URSA<br /> 550 South Guadalupe Street, Santa Fe
As Santa Fe succumbs to its seventh pandemic of biennial fever,
and contemporary New Mexico-based artists get shoved aside by statements, proposals, notes, and spectacle, those who appreciate homegrown talent can bypass the great, heaving, disparate mass of Globalization and head over to URSA to witness Gregory Lomayesva's quiet homage to wrecked homes, Bounce. Refreshingly unblinkered, relaxed in technique, unconcerned with style, fame, and who got there first, Bounce navigates the perilous path of interpersonal relationships.
It unearths, in its progress, the worm-riddled promises of love that are one part foolishness, one part edificatory disaster, and (buried in the slippage) that one part of moral beauty that undergoing a prolonged period of suffering can produce.
The complexity of Lomayesva's gesture toward memory, and the psychological memorabilia it occasions, is underscored by the way he chooses fragments and pushes them in idiosyncratic directions. We see paintings of pole dancers with smeared features or ominously empty eyes, wood carvings of incipiently fat men stuffed into miniature burning houses, beer-swilling slobs stretched out in EZ chairs like hand-molded sacks of fast-drying cement, a young blonde on her hands and knees fishing around for her tennis racket, and leafless trees erupting from, or enveloping, middle-class homes. There is a cool symmetry between the sculptural aspects of the show and the paintings, and many instances of doubling. At certain points it is difficult to tell whether a carving is a study for a painting or the painting a study for the carving. In this light, it is worth noting that the artist's predominant interest lies not in the specifics of medium. Rather, what appears more compelling in this case is the question of representation-memory shifting between the ephemeral and romantic palette of the paintings and the obdurate, separable repetition of the sculpted object. The emotional effect this strategy produces, should one be receptive to it, is not of a strictly compositional space, but rather a place (like memory) where things are.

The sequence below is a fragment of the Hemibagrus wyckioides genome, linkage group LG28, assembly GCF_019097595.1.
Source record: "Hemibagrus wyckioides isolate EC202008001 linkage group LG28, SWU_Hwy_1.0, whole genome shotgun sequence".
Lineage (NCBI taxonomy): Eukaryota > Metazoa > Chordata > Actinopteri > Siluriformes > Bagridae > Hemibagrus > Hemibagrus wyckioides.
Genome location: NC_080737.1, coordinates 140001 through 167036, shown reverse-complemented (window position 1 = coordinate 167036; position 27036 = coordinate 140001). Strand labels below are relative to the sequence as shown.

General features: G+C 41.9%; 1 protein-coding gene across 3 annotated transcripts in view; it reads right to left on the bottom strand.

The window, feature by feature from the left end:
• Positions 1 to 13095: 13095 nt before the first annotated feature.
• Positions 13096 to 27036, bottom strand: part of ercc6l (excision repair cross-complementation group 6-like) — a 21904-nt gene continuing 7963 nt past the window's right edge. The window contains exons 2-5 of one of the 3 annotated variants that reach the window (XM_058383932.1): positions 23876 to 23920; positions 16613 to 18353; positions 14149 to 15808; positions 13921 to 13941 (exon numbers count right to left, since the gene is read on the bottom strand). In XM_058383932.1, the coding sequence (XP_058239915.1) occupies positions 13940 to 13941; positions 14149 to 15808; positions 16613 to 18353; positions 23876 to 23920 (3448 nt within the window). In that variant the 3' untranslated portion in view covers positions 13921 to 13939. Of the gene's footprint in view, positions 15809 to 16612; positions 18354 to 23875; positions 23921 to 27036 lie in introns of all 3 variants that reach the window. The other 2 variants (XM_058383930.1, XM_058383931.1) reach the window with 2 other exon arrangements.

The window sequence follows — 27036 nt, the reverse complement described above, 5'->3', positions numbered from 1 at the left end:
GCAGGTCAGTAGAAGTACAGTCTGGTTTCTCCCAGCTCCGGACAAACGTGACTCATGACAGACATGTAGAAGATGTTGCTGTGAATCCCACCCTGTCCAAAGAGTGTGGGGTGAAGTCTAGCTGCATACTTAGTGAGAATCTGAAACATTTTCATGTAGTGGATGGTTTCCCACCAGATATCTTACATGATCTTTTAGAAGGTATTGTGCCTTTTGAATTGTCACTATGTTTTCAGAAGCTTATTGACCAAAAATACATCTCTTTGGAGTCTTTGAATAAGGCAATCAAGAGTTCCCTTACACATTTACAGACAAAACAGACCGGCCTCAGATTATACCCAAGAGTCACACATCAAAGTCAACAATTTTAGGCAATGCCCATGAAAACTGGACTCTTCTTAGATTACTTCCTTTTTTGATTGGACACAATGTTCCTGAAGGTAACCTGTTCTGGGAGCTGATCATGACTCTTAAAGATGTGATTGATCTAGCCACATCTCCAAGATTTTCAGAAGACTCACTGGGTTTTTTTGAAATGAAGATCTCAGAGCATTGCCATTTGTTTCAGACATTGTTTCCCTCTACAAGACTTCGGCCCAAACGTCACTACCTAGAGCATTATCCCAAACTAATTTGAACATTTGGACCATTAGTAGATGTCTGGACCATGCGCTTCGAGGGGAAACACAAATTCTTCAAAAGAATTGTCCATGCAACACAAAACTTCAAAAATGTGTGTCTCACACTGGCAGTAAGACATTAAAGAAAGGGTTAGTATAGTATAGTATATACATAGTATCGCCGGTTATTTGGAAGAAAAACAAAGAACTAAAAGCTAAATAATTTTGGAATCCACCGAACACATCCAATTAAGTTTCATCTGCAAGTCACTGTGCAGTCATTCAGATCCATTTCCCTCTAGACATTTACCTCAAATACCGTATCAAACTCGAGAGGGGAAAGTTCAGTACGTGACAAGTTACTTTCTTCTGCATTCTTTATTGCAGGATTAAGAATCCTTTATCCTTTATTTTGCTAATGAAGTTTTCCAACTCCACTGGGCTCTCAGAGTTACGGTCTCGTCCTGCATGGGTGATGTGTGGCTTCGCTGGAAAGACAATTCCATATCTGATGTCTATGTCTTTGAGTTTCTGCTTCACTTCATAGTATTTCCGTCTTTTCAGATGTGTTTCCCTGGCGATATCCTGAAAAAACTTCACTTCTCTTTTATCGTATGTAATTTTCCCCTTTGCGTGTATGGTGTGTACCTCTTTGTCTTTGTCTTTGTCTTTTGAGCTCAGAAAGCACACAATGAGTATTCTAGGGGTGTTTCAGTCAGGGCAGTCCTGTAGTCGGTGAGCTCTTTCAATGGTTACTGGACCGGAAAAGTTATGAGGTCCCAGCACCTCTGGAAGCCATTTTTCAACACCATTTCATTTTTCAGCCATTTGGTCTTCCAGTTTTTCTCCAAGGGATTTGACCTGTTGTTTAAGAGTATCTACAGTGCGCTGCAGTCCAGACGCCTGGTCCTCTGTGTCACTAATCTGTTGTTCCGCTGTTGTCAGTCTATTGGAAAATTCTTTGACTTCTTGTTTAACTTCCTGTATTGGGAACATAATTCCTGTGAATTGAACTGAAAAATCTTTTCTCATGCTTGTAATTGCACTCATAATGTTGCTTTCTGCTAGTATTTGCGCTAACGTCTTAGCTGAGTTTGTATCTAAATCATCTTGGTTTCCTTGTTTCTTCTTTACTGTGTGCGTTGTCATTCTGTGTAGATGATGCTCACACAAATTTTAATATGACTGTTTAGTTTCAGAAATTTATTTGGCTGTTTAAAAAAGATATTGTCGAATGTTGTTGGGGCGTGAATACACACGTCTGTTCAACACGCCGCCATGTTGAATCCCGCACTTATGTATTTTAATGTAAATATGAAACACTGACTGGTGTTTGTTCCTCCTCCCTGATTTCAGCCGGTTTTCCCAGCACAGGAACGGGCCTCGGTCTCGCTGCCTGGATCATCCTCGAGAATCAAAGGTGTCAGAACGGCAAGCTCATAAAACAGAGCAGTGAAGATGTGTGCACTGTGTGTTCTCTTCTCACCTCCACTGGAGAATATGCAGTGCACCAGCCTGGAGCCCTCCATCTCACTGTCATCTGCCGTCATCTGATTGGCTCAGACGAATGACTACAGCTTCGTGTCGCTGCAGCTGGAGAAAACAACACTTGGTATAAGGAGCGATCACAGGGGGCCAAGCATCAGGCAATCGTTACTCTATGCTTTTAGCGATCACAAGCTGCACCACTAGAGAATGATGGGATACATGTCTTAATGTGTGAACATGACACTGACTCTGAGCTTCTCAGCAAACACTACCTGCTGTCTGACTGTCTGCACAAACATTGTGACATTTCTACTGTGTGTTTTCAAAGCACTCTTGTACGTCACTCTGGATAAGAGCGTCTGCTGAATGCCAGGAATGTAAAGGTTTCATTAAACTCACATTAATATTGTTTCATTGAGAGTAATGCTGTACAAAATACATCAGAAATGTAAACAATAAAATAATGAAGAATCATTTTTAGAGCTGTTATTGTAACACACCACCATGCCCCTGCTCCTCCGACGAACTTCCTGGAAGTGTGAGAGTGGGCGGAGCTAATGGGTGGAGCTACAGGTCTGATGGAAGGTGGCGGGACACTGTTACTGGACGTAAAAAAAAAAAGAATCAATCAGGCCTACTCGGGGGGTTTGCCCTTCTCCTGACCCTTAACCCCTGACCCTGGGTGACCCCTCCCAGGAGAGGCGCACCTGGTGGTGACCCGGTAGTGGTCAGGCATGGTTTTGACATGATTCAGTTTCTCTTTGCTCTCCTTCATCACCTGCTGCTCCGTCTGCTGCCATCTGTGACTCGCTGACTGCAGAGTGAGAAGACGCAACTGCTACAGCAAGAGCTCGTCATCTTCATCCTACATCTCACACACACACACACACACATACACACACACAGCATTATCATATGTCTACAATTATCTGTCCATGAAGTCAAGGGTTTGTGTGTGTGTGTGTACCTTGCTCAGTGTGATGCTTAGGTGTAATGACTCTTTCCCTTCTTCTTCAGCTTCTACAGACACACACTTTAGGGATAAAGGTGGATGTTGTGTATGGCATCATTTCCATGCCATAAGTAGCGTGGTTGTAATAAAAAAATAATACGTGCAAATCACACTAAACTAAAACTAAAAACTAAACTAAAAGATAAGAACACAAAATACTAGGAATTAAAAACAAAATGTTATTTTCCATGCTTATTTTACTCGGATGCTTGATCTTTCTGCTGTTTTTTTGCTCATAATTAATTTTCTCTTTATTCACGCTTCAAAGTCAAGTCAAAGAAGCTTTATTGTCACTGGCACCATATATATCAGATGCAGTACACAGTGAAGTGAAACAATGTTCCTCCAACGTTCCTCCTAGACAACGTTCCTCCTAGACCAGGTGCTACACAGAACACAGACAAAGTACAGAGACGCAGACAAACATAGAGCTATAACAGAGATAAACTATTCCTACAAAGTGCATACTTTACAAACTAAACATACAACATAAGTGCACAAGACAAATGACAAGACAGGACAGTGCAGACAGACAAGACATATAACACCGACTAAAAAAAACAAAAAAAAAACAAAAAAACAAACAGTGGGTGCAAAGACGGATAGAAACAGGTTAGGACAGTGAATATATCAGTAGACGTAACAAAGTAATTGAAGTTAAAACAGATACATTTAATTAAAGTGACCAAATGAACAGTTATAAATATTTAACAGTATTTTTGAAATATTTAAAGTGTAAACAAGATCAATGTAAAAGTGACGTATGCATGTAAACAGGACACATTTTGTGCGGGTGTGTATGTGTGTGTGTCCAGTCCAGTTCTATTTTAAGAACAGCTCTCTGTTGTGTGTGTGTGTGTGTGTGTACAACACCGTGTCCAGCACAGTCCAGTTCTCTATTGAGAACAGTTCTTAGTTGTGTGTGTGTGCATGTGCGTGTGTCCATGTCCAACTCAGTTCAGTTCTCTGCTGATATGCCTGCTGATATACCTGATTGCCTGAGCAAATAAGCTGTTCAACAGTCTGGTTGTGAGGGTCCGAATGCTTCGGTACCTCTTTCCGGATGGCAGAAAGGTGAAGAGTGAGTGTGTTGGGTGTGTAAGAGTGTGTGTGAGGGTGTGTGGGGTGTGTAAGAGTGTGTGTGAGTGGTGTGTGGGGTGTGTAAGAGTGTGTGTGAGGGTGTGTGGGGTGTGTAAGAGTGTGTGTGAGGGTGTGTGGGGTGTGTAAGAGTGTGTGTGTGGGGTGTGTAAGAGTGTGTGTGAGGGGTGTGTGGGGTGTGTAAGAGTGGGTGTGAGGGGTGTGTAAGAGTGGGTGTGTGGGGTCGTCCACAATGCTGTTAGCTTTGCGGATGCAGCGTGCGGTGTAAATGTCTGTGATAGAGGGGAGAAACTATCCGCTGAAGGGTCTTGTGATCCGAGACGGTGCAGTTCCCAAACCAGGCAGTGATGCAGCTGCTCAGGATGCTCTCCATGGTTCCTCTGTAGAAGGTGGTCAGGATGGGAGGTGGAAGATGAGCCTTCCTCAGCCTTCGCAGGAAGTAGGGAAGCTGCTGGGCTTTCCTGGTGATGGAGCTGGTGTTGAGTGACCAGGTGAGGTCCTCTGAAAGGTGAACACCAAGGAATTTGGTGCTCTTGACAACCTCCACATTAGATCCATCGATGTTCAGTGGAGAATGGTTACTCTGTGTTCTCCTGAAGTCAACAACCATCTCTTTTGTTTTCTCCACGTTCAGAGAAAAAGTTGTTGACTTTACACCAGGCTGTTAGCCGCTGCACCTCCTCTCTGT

The stakes involved in articulating any form of earnestness, beauty, or sentiment are high, as this is ground for critical suspicion-bringing up questionable relationships to cliché and convention. But much of this is diffused by Lomayesva's up-to-the-minute common sense. Instead of aiming for the "big emotions," he concentrates on interiority itself-human beings left alone with their experiences. In A Study Of Your Love Affair With Christian Louboutin, we are introduced, in acrylic, to an impetuous summary of a girl's shoe collection, which is painstakingly reproduced in carved Jelutong wood. Faithfully rendered in size eight pairs, the shoes reflect a sense of loss for the person who once wore them, as well as an anxiety about commodity status. More than that, implicit in the work is a kind of aesthetic self-abnegation, affected in order to escape both art's (and love's) promise of permanence and the paradoxical lure of the market.
The convenient antonymy between desire and disgust is explored with relish. The human body-attractive, brutish, reflective-almost automatically pursuing fulfillment through personal and social rituals, is thwarted at every turn by the billowing, dark turbulence of emotional weather or environmental ferocity. Each body is either grand or companionable, or a small omen of approaching chaos. Each girl-each house, each heart, each tree, and each shoe-possesses a measure of magical utility, until something or someone is gripped by the urge to doom it all. In Argument, a totem of Juletong wood and acrylic paint, we have a perfectly fine example of how a piece of wood can convey the treeless waste of domestic conflict in a few simple gestures. A woman covers her face while yet another domineering husband raises his arm to strike her down. And it is here that the strength of the work resides, precisely here that the pretense of working the gap between art and life disappears in the strangely ordinary world of interpersonal relationships, especially since we live in a country that constantly brays its commitment to imagining a world that is less ugly, more beautiful, less discriminatory, more democratic, less dehumanizing, and more humane than our own. The fact is driven home in Lomayesva's illuminating pageant of frustrated aims-the family is the cradle of all the world's dysfunction, where each of us learns the arts of domination and subjugation that produce all our familiar icons of suffering. Even so, there is a tiny ray of hope in the negative here. In a passage from a Hopi folk tale that tags a triptych of faceless strippers, we are told, in a few fragments, to persevere"¦